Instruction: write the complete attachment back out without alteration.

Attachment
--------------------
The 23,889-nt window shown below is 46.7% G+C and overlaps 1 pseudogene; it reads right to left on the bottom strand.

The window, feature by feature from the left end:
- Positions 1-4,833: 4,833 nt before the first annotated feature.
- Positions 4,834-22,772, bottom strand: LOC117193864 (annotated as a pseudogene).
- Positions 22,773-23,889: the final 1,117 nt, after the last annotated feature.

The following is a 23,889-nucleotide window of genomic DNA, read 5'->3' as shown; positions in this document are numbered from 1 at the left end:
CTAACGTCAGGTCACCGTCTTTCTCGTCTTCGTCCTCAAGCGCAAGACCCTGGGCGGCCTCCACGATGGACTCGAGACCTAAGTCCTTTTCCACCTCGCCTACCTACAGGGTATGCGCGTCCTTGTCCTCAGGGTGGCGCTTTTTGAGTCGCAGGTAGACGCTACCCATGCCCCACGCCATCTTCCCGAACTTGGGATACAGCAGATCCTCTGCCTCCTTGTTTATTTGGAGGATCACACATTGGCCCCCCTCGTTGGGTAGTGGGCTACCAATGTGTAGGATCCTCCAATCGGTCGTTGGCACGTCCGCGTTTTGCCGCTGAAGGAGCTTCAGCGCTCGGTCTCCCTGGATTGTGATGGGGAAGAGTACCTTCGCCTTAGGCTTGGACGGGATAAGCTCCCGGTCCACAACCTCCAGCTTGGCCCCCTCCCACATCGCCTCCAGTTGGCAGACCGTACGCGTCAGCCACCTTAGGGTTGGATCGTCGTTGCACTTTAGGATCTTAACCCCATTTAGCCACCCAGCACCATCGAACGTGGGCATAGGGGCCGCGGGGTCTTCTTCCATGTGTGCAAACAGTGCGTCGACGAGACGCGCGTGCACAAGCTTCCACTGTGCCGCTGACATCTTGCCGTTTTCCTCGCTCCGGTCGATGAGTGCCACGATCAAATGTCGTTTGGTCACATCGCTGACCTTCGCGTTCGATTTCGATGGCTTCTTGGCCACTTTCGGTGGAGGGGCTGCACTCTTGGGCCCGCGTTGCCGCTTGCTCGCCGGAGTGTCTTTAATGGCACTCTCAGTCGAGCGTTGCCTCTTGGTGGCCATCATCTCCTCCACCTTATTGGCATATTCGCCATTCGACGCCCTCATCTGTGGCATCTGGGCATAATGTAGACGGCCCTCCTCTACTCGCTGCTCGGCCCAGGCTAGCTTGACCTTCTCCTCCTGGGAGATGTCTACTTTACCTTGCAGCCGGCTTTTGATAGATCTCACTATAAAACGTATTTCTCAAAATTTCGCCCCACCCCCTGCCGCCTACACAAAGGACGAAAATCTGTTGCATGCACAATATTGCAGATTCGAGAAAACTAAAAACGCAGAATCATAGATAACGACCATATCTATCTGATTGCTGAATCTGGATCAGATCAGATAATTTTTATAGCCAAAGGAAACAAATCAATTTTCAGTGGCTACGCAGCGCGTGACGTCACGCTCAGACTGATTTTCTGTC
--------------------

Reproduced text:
The 23,889-nt window shown below is 46.7% G+C and overlaps 1 pseudogene; it reads right to left on the bottom strand.

The window, feature by feature from the left end:
- Positions 1-4,833: 4,833 nt before the first annotated feature.
- Positions 4,834-22,772, bottom strand: LOC117193864 (annotated as a pseudogene).
- Positions 22,773-23,889: the final 1,117 nt, after the last annotated feature.

The following is a 23,889-nucleotide window of genomic DNA, read 5'->3' as shown; positions in this document are numbered from 1 at the left end:
CTAACGTCAGGTCACCGTCTTTCTCGTCTTCGTCCTCAAGCGCAAGACCCTGGGCGGCCTCCACGATGGACTCGAGACCTAAGTCCTTTTCCACCTCGCCTACCTACAGGGTATGCGCGTCCTTGTCCTCAGGGTGGCGCTTTTTGAGTCGCAGGTAGACGCTACCCATGCCCCACGCCATCTTCCCGAACTTGGGATACAGCAGATCCTCTGCCTCCTTGTTTATTTGGAGGATCACACATTGGCCCCCCTCGTTGGGTAGTGGGCTACCAATGTGTAGGATCCTCCAATCGGTCGTTGGCACGTCCGCGTTTTGCCGCTGAAGGAGCTTCAGCGCTCGGTCTCCCTGGATTGTGATGGGGAAGAGTACCTTCGCCTTAGGCTTGGACGGGATAAGCTCCCGGTCCACAACCTCCAGCTTGGCCCCCTCCCACATCGCCTCCAGTTGGCAGACCGTACGCGTCAGCCACCTTAGGGTTGGATCGTCGTTGCACTTTAGGATCTTAACCCCATTTAGCCACCCAGCACCATCGAACGTGGGCATAGGGGCCGCGGGGTCTTCTTCCATGTGTGCAAACAGTGCGTCGACGAGACGCGCGTGCACAAGCTTCCACTGTGCCGCTGACATCTTGCCGTTTTCCTCGCTCCGGTCGATGAGTGCCACGATCAAATGTCGTTTGGTCACATCGCTGACCTTCGCGTTCGATTTCGATGGCTTCTTGGCCACTTTCGGTGGAGGGGCTGCACTCTTGGGCCCGCGTTGCCGCTTGCTCGCCGGAGTGTCTTTAATGGCACTCTCAGTCGAGCGTTGCCTCTTGGTGGCCATCATCTCCTCCACCTTATTGGCATATTCGCCATTCGACGCCCTCATCTGTGGCATCTGGGCATAATGTAGACGGCCCTCCTCTACTCGCTGCTCGGCCCAGGCTAGCTTGACCTTCTCCTCCTGGGAGATGTCTACTTTACCTTGCAGCCGGCTTTTGATAGATCTCACTATAAAACGTATTTCTCAAAATTTCGCCCCACCCCCTGCCGCCTACACAAAGGACGAAAATCTGTTGCATGCACAATATTGCAGATTCGAGAAAACTAAAAACGCAGAATCATAGATAACGACCATATCTATCTGATTGCTGAATCTGGATCAGATCAGATAATTTTTATAGCCAAAGGAAACAAATCAATTTTCAGTGGCTACGCAGCGCGTGACGTCACGCTCAGACTGATTTTCTGTC